In nearly three decades of visiting Paris, a highlight of my sojourns is shopping for the sort of Franco-distinct fashions impossible to find at home. Over the years, the proliferation of chain stores in Paris (and easy access to French luxury brands at home) has made finding unique pieces a challenge.

So, on a recent trip, when I noticed a secondhand shop filled with high-end designer jackets, bags, boots and jewelry — many from defunct Parisian ready-to-wear brands, I was thrilled. While paying for my haul (a cashmere blazer by Angelo Tarlazzi and vintage fur stole), I learned that there were dozens of others, a network of resale shops catering to Frenchwomen’s exacting taste and passion for a deal.

As a longtime designer resale and thrift store aficionado, I find few things more satisfying than tracking down accouterments that whisper “Fabriqué à Paris” — without paying retail. Thus began my deep dive into the City of Light’s lively dépôt-vente scene: upscale thrift shops that traffic specifically in luxury goods.

While tourists fork out euros on Avenue Montaigne, the ritzy shopping pocket bordered by Avenue des Champs-Élysées, the Seine and the five-star Hôtel Plaza Athénée, savvy Parisians hunt down “gently used” Chanel, Yves Saint Laurent, Hermes, Givenchy, Louis Vuitton and under-the-radar French brands at designer resale boutiques tucked throughout the city.

A Parisian examines a display case with Hermès watches and jewelry at Le Depot Vente Luxe.Credit Brian Wright for The New York Times

This is no dive-for-treasures-in-the- trash thrift shop scenario. Les dépôts-ventes (which translates to “deposit and sale”) are airy and efficiently organized: rows of leather jackets, tuxedos, blazers, silk blouses, cashmere sweaters, fur and cocktail dresses beckoning from hangers; vitrines piled with jewelry, wallets, sunglasses and, of course, scarves. As for prices, the resale value of top drawer luxury products is a fraction of the original sticker price.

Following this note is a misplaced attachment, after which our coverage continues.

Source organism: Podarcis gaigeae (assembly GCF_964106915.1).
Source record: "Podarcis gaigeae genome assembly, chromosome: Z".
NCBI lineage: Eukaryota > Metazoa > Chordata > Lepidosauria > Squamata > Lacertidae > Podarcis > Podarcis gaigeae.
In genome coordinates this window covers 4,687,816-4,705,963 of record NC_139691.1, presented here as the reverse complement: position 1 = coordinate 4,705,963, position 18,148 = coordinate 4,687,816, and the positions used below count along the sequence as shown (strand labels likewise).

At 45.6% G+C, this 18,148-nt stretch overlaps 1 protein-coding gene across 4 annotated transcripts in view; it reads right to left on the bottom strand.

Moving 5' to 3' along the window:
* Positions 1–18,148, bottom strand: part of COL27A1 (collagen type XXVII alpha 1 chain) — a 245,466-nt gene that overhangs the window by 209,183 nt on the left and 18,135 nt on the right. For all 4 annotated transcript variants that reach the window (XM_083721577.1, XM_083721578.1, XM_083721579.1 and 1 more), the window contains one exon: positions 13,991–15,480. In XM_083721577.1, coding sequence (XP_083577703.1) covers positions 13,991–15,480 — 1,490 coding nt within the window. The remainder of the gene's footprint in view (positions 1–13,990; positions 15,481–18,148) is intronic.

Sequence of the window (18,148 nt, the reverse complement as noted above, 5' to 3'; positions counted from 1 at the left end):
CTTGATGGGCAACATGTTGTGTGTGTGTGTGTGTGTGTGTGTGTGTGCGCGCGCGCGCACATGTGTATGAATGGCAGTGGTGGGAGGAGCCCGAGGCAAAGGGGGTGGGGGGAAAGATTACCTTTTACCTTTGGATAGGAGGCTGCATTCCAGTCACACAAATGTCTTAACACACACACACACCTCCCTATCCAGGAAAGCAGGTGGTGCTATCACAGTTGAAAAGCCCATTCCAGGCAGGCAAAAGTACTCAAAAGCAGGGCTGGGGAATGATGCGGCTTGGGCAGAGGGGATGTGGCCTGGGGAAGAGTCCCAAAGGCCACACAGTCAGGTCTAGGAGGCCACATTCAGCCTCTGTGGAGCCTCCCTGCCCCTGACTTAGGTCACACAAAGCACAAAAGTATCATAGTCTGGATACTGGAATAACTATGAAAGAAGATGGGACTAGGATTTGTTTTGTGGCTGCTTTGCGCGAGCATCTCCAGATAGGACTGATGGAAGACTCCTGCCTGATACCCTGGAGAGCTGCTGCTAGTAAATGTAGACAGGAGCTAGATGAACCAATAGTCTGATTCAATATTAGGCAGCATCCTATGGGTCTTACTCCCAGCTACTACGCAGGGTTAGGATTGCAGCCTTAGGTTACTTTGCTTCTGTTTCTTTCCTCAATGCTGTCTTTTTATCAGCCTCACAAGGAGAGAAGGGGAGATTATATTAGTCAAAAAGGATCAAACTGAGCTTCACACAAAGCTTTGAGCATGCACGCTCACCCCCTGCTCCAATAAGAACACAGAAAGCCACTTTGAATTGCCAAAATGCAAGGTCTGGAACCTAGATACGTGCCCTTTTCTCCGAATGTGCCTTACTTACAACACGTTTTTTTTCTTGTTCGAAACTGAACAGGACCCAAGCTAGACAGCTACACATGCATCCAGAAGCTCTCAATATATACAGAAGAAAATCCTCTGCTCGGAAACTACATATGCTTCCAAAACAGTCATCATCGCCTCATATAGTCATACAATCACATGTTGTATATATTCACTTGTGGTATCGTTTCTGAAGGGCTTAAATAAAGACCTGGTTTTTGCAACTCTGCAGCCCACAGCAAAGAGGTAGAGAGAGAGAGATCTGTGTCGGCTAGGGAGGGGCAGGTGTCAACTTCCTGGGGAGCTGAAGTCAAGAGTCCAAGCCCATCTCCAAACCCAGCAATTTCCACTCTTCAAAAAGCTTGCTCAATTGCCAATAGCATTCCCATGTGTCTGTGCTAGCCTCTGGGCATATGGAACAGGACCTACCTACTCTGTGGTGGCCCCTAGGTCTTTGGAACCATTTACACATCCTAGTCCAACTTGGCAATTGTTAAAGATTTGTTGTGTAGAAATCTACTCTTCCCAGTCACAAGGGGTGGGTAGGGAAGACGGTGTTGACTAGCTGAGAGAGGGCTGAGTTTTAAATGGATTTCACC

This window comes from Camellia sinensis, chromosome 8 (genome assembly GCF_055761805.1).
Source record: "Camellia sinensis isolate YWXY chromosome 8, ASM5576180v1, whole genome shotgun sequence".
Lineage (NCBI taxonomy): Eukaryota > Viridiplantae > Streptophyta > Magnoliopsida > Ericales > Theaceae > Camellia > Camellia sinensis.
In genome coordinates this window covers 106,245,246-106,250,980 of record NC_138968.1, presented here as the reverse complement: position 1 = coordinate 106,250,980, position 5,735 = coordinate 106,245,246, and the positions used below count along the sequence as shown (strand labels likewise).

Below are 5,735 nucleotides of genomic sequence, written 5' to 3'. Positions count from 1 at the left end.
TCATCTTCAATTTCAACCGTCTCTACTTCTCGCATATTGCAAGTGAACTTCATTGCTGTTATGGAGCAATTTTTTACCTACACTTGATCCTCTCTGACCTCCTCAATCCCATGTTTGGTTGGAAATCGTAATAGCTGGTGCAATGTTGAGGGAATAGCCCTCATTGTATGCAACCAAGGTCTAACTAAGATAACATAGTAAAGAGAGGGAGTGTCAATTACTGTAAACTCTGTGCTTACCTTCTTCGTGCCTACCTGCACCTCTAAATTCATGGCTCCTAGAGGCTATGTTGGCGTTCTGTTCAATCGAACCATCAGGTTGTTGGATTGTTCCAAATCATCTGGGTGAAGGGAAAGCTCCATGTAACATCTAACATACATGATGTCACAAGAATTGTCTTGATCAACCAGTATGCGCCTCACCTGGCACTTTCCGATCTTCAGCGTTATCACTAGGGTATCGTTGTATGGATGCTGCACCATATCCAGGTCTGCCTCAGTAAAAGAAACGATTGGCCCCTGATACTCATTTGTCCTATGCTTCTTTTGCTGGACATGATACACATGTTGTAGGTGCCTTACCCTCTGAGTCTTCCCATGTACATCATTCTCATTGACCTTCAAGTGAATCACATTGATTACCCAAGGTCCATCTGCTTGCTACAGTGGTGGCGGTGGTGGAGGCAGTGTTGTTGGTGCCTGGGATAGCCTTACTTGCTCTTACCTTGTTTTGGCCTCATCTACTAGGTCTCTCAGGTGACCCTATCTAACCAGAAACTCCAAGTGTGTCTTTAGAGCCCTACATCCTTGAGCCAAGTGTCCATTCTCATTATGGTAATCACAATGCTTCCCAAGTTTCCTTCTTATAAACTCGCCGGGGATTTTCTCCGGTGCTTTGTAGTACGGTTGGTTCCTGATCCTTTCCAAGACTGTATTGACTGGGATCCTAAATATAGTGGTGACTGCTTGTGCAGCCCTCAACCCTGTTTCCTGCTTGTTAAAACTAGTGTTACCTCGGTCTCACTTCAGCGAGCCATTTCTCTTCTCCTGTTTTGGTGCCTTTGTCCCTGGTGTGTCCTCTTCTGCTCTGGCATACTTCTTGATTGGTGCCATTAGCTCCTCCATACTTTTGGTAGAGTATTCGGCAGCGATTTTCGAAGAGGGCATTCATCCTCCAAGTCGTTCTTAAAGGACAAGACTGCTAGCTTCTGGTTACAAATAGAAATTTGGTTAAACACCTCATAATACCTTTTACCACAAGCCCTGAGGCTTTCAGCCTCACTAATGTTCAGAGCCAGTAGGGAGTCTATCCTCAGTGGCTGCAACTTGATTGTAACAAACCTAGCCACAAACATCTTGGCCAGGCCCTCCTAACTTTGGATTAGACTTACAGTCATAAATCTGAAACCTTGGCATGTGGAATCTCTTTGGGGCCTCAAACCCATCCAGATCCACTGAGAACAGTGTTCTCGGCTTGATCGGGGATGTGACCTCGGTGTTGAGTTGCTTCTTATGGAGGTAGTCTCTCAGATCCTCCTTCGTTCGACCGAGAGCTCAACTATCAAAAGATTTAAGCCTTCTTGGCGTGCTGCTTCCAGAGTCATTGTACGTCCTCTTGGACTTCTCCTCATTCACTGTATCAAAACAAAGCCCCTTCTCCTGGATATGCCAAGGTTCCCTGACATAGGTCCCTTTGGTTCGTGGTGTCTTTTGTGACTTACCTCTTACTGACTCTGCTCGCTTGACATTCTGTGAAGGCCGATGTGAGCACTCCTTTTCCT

Think Balenciaga for the cost of Zara. Many pieces are consigned after being worn just once; some still have original price tags inciting heart palpitations in thrift-obsessed clientele. Unlike a traditional retail environment, prices are not set in stone. Don’t be afraid to negotiate, especially if buying a few things.

The 16th arrondissement, with its wide, leafy avenues and ornate Art Nouveau apartment buildings, is fertile ground for fashion deals, specifically the smaller streets behind fashionable Place du Trocadero.

Reciproque in the 16th aarrondissement is Paris’s largest dépôt-vente, with 5,300 square feet.Credit Brian Wright for The New York Times

Start at Reciproque, Paris’ largest dépôt-vente, with 5,300 square feet. Here, you’ll shop alongside smartly turned out locals for classic-veering, ready-to-wear evening gowns and a mind-blowing array of scarves. Make sure to hit the basement where more casual pieces (denim, blouses, bathing suits) are stocked. Pay attention to the shoe nook. With vision (new soles and a good cleaning), you can score show-stopping footwear on the cheap.